Offering Mental Health Support in HOAs

community association community managers covid-19 hoa resources mental health Nov 02, 2021

This article first appeared on CAI's HOA Resources by Laura Otto. 

The COVID-19 pandemic has placed new stresses on many Americans, including those living in community associations. Managers and board members are addressing increased demands from homeowners while keeping up with their personal lives, while residents are often balancing work from home, remote learning for their children, and other challenges.

“We are mentally and emotionally taxed,” says Matt D. Ober, partner at Richardson|Ober|DeNichilo in Pasadena, Calif., and a fellow in CAI’s College of Community Associations Lawyers (CCAL). “Mental health issues aren’t new to community associations, but the pandemic has heightened these feelings and behaviors. It has become overwhelming for many managers and board members.”

It’s no surprise that mental health issues are on the rise across the U.S. According to community-based nonprofit Mental Health America, 19% of adults experienced a mental illness even before the pandemic, and 24% of those adults report an unmet need for treatment. More specifically, the U.S. Census Bureau found that 48% of adults ages 25-49 report feeling anxiety and/or depression during COVID-19.

What is the role of community associations in addressing mental health concerns and emotional distress?

Community provides many elements that are critical to mental health, says Ober. “We need to help foster a sense of belonging, offer support, and provide purpose. Community managers and board members need to manage expectations in times of crisis by frequently communicating with residents through email, website, or newsletter.”

It’s also important to address the negative perception around mental health issues, since few people want to admit that they feel depressed or anxious, notes James R. McCormick Jr., partner at Delphi Law Group in Carlsbad, Calif., and a CCAL fellow.

Board members and managers also may want to be aware of behaviors such as shouting at others, making threats, trespassing, property damage, or hoarding, which could be signs of more serious mental health issues, explains Melissa B. Ward, an attorney at Hughes Gill Cochrane Tinetti in Walnut Creek, Calif.

However, McCormick warns that while it’s illegal to hurt people or damage property, having a mental illness is not. “We can’t always identify a mentally ill person by looking at them. We can’t make assumptions.”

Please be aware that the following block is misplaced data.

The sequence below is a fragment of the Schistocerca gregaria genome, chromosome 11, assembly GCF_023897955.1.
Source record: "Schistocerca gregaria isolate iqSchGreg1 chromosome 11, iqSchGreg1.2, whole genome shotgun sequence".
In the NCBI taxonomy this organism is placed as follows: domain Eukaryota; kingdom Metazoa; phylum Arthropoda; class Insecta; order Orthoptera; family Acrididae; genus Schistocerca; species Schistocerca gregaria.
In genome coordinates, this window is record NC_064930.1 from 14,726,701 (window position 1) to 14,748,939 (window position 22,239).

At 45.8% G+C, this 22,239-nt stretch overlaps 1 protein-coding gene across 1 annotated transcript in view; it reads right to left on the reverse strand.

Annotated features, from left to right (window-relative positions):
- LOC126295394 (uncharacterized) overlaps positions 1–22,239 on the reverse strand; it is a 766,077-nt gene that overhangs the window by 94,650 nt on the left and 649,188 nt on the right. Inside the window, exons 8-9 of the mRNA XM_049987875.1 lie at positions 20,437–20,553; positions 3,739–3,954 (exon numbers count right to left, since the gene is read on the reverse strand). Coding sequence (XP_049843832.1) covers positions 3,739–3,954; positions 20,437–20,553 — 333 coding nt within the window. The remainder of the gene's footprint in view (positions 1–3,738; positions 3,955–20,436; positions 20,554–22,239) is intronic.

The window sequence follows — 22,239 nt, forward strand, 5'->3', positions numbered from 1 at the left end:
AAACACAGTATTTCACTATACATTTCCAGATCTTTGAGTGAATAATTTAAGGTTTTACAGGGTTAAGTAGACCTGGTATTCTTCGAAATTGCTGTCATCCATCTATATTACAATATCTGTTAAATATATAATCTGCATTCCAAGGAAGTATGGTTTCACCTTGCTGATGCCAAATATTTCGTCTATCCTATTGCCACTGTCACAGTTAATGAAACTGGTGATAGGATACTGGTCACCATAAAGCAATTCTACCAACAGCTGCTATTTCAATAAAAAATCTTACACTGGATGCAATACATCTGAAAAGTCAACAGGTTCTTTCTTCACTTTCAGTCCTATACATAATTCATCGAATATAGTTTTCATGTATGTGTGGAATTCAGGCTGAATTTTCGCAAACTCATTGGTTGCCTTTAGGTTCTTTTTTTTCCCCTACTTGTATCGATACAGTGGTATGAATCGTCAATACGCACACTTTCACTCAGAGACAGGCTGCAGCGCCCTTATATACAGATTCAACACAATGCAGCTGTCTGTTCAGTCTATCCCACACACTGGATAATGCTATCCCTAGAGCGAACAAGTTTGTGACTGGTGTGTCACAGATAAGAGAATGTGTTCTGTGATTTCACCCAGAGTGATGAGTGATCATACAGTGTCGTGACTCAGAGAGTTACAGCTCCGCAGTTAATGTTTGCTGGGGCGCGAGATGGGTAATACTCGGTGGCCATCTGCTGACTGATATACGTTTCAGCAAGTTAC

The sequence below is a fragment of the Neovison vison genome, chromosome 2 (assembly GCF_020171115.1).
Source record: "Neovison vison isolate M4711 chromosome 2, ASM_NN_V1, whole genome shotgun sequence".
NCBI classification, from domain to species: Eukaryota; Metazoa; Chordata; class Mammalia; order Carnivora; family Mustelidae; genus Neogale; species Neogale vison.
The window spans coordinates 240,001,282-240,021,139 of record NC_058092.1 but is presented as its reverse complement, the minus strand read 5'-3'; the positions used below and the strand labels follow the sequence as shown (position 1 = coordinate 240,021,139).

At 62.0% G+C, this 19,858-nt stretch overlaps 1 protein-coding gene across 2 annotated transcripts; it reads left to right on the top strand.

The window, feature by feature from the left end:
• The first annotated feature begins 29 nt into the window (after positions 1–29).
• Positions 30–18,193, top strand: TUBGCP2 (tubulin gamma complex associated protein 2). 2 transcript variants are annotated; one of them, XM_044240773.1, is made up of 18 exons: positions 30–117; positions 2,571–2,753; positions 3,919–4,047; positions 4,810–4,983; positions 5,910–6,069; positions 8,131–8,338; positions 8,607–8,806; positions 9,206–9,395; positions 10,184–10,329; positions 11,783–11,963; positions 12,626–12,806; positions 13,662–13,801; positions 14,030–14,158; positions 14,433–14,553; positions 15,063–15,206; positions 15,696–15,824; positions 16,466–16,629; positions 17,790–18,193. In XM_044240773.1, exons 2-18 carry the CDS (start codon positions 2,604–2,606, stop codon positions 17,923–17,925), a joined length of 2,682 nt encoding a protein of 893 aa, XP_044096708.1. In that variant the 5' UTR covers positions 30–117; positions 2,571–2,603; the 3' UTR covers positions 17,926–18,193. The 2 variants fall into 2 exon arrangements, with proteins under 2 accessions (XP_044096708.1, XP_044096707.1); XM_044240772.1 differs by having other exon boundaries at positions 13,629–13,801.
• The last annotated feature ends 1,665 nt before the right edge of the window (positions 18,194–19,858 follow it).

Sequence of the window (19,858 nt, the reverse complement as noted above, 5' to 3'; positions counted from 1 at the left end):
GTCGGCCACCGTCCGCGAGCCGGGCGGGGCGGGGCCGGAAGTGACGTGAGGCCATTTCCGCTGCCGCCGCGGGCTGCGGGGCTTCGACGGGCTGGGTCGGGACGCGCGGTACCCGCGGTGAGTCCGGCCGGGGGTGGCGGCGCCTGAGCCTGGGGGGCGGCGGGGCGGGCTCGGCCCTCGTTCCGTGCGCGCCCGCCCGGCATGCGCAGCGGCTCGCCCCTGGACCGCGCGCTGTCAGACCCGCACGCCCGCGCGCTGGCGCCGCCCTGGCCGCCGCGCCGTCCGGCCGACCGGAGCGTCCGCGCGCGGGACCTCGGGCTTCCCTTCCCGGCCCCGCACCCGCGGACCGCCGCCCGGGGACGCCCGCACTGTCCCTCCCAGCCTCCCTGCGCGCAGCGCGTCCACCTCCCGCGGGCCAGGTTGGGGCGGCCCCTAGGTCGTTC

Community association leaders can take proactive measures to offer mental health support to residents. Ward recommends the following:

  • Become familiar with local organizations or agencies that provide support services available to residents. Publish the information on the community’s website or in the common areas.
  • Create an emergency response plan that takes into account the needs of residents with physical or mental health diagnoses (if they have been disclosed to the association), including calling for medical intervention when necessary.
  • Avoid offering assistance or services directly to a resident in your capacity as a board member or manager, as it may expose the association to liability by inadvertently putting you in a caregiver role. Instead, provide residents information on where they can seek out help, if needed.

During these unprecedented times, it’s crucial for association boards and managers to create an environment where residents feel supported, especially when it comes to mental health issues.

HOAresources.com explores questions and comments from community association members living in condominiums, homeowners associations, and housing cooperatives. We then assemble trusted experts to provide practical solutions to your most commonly asked, timely questions. We never use real names, but we always tackle real issues.

 

Laura Otto
Laura Otto is editor of CAI’s award-winning Community Manager. A seasoned journalist, Laura previously worked for a creative, advocacy agency in Washington, D.C., where she wrote and edited content for a variety of public health clients. Prior to that, Laura served as a senior writer and editor for the George Washington University School of Medicine and Health Sciences. Laura is a graduate of Temple University in Philadelphia.